Accessibility June 11, 2021
COVID-19 improves accessibility, opening doors for disabled people in Hollywood – By Eleanor Beidatsch
Disabled journalist and scientist Eleanor Beidatsch is a young disability rights activist who is passionate about accessibility in the academia, food, travel and fashion. In this article, Eleanor turns her lens on the Hollywood film industry and talks about how the changes brought on by COVID-19 may have improved the situation for disabled people in Hollywood.
Jennifer Kretchmer has always loved storytelling but being an actress with a disability is challenging.
“I love the connection you get to have in acting with the people you’re working with,” says Jennifer during an interview over Zoom. “Getting to tell the kinds of stories we get to tell, is so fantastic,” she says.
The Los Angeles-based actress has been an advocate for disability rights in Hollywood and all areas of life for most of her career. She was diagnosed with Ehlers-Danlos Syndrome in her twenties, but Jennifer been involved with the Hollywood film industry her entire life.
“A lot of my symptoms were not nearly as present earlier in my career. And I certainly was not using mobility aids or any sort of accessibility devices or a wheelchair at that time,” she says.
Challenges of being disabled in Hollywood
Jennifer’s acting career has led to many roles including on game shows, the sci-fi series Dollhouse, and the tabletop series Monsters and Fables on the official Dungeons and Dragons channel.
Working was always difficult for Jennifer. Ehlers-Danlos affects the connective tissue, causing joint pain, mobility impairment and frequent dislocations. As an actress or producer, Jennifer’s disability has always impacted her work.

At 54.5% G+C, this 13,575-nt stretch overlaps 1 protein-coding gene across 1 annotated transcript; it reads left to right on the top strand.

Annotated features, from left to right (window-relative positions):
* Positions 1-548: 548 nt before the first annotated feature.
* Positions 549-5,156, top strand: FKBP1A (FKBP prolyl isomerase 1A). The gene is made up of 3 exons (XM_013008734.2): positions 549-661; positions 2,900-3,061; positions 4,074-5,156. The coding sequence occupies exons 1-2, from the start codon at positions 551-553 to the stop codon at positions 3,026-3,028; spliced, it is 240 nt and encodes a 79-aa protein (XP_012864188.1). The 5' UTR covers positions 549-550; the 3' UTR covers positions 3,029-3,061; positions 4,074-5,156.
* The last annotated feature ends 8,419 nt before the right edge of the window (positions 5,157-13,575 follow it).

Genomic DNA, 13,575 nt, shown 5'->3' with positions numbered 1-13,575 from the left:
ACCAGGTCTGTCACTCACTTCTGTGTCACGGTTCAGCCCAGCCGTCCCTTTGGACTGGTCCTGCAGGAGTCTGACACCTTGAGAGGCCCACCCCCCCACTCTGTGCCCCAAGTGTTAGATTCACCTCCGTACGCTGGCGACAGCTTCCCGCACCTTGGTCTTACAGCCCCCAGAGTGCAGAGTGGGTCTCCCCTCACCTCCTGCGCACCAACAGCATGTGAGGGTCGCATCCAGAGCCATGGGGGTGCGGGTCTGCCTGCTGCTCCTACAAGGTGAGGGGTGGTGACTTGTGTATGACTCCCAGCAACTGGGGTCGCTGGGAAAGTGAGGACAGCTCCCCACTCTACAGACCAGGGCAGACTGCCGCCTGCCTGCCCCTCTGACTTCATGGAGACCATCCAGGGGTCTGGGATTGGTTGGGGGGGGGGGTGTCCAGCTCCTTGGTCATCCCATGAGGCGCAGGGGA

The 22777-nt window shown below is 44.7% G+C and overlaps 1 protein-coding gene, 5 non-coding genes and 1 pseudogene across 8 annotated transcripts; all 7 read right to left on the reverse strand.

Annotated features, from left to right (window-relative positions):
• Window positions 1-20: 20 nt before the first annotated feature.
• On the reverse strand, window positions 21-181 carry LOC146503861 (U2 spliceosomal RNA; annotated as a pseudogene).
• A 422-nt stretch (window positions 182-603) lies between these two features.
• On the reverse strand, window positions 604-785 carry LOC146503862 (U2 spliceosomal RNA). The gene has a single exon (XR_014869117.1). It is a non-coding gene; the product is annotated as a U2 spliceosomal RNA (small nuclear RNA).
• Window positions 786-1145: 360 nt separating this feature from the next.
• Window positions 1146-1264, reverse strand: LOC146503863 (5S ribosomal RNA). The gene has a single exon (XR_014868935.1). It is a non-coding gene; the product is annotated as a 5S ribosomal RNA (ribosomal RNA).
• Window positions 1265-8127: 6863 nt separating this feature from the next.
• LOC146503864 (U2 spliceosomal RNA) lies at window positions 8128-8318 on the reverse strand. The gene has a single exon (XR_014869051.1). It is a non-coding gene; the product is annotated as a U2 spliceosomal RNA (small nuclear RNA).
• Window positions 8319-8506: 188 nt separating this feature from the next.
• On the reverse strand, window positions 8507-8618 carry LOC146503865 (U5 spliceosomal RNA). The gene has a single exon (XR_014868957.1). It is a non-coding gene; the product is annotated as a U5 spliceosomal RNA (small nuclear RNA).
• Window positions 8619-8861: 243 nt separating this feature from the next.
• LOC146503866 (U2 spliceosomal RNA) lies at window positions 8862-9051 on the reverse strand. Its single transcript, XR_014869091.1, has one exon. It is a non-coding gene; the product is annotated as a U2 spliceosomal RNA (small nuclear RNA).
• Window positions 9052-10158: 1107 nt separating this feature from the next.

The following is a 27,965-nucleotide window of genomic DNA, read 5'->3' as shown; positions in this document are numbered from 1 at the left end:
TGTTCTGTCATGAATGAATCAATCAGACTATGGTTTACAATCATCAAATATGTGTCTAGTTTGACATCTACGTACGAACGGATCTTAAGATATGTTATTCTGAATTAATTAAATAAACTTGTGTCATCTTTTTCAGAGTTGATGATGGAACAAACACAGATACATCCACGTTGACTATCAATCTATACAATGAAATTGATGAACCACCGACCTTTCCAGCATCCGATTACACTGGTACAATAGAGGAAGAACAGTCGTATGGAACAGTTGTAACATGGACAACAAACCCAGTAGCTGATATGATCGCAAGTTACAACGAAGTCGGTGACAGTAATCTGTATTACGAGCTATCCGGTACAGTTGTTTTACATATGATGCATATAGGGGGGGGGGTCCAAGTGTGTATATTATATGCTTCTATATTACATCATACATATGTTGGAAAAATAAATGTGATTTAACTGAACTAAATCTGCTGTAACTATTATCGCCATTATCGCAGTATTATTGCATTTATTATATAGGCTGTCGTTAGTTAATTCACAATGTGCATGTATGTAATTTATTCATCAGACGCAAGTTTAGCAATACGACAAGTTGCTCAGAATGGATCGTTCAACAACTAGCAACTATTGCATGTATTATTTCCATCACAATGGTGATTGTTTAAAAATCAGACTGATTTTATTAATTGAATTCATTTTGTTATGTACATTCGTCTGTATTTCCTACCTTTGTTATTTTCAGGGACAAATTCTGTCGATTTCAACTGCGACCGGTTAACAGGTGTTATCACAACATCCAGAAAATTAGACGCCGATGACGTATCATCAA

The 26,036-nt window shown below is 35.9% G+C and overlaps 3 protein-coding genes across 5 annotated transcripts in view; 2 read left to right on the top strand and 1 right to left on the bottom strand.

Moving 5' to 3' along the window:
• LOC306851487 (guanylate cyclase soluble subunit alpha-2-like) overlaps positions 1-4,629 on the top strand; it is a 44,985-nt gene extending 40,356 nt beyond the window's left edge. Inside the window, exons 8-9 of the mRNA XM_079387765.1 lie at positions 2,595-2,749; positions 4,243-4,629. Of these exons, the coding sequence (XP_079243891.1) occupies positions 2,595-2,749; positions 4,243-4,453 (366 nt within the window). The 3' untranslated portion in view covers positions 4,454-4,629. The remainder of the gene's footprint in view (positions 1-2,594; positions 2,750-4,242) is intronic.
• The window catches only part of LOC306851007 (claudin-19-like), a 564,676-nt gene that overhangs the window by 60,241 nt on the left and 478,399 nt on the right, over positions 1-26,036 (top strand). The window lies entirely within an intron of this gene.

“On a superficial level it affects collagen,” she explains, “which means my face looks much younger than I am. Which for acting it can be a perk but that also can be deceptive, and it works against me on the production side. People think I’m a lot younger than I am and I’m going, ‘I’ve been doing this for a very long time’. So, it’s a weird double-edged sword.”
When Jennifer transitioned to using a wheelchair, auditioning became much easier.
The first audition I went on in my chair was such a relief because I didn’t feel like I had to hide anything. I could just be there and be present and do the work rather than trying to think about, ‘okay, my hip is out and my knees right on the edge. Can I shift my weight without, going out of frame?’ I can get considered for these roles that are very different than what I was getting considered for before I started using mobility devices. – Jennifer Kretchmer, TV producer, writer, director, performer
Hollywood’s diversity push excludes disabled people
Presenting as a disabled actor has its own problems and it’s something people often try to conceal.
“Most of my experience as an actor until recently had been presenting as a non-disabled actor at first glance, that’s the default assumption” she explains. “I think often people hide it. I think it still is something that people are very much afraid to disclose though that is slowly changing,”.